Sunday, December 13, 2009

Thousand and One Nights - 3

The Merchant and the Genie

'Know, O Afrit,' replied the merchant, 'that I have a wife and children and much substance, and I owe debts and hold pledges: so let me return home and give every one his due, and I vow by all that is most sacred that I will return to thee at the end of the year, that thou mayest do with me as thou wilt, and God is witness of what I say.' The genie accepted his promise and released him, whereupon he returned to his dwelling-place and paid his debts and settled all his affairs. Moreover, he told his wife and children what had happened and made his last dispositions, and tarried with his family till the end of the year. Then he rose and made his ablutions and took his winding sheet under his arm and bidding his household and kinsfolk and neighbours farewell, set out, much against his will, to perform his promise to the genie; whilst his family set up a great noise of crying and lamentation.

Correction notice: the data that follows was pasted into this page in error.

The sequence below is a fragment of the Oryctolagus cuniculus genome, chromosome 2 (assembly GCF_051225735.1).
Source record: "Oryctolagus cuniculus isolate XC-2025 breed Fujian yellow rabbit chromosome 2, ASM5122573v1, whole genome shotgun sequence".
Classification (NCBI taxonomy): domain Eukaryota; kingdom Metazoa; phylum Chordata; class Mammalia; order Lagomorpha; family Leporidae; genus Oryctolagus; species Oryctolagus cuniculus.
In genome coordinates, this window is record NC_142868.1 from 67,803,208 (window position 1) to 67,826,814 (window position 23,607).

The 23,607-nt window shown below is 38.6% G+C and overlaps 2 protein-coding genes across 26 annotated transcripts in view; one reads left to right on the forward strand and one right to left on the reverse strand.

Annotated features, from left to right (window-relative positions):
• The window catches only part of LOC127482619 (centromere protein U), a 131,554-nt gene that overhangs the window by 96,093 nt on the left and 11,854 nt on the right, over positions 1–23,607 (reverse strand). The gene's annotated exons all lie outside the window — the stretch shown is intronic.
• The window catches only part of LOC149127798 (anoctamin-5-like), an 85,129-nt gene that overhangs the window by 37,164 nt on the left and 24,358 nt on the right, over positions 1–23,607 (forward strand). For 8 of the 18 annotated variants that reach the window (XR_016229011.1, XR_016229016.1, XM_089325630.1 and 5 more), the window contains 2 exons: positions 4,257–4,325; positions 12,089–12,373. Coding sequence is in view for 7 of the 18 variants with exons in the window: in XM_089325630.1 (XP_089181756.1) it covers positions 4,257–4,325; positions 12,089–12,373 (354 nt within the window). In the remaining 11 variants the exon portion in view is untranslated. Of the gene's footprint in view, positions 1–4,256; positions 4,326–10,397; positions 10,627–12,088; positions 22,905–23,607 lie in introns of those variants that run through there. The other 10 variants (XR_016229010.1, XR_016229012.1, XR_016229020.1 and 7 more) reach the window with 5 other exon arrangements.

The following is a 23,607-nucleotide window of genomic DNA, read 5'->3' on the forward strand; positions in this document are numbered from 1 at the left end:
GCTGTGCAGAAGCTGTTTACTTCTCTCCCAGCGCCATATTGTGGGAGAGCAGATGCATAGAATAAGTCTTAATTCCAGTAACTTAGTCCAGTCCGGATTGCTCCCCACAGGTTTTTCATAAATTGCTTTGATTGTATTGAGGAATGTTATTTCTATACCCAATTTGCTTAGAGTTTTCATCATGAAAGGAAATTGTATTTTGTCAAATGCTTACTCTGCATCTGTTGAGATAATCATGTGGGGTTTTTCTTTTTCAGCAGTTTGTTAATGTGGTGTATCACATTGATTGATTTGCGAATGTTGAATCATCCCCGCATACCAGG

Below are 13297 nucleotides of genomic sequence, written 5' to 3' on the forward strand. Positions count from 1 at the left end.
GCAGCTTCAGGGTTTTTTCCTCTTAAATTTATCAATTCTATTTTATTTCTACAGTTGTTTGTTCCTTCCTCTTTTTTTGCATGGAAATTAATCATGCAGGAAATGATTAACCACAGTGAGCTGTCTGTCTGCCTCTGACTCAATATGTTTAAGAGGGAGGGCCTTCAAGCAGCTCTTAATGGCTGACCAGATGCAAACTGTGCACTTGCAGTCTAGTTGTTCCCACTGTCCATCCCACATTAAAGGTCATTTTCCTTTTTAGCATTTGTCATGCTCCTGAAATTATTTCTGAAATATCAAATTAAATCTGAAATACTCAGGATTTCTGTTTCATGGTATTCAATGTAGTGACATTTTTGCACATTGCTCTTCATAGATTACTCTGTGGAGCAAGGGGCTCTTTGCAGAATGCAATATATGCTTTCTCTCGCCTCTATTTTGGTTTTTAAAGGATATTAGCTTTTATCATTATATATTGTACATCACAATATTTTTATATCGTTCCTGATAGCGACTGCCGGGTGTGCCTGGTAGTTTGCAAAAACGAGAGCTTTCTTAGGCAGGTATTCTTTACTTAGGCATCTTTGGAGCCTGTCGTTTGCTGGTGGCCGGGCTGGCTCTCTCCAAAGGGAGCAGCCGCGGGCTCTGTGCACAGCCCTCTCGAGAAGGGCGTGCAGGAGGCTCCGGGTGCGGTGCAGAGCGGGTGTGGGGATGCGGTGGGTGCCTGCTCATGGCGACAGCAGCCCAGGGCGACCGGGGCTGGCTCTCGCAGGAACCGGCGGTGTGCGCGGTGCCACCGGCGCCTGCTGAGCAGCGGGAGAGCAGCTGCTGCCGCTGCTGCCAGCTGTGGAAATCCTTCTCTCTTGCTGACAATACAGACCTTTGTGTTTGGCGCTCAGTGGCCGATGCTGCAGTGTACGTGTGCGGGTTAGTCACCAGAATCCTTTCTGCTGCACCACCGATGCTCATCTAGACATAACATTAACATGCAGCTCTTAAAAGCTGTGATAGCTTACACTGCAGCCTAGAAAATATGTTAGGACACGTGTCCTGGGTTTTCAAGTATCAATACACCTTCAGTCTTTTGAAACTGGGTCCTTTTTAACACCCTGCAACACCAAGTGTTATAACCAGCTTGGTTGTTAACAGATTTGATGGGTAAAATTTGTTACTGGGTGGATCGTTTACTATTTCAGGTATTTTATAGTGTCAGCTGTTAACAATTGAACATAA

Continued next week. Tomorrow's installment from The Illiad by Homer.

More About This Book

From the Arab world: these stories date back to the Middle Ages.

Picture: Queen Scheherazade tells her stories to King Shahryār.

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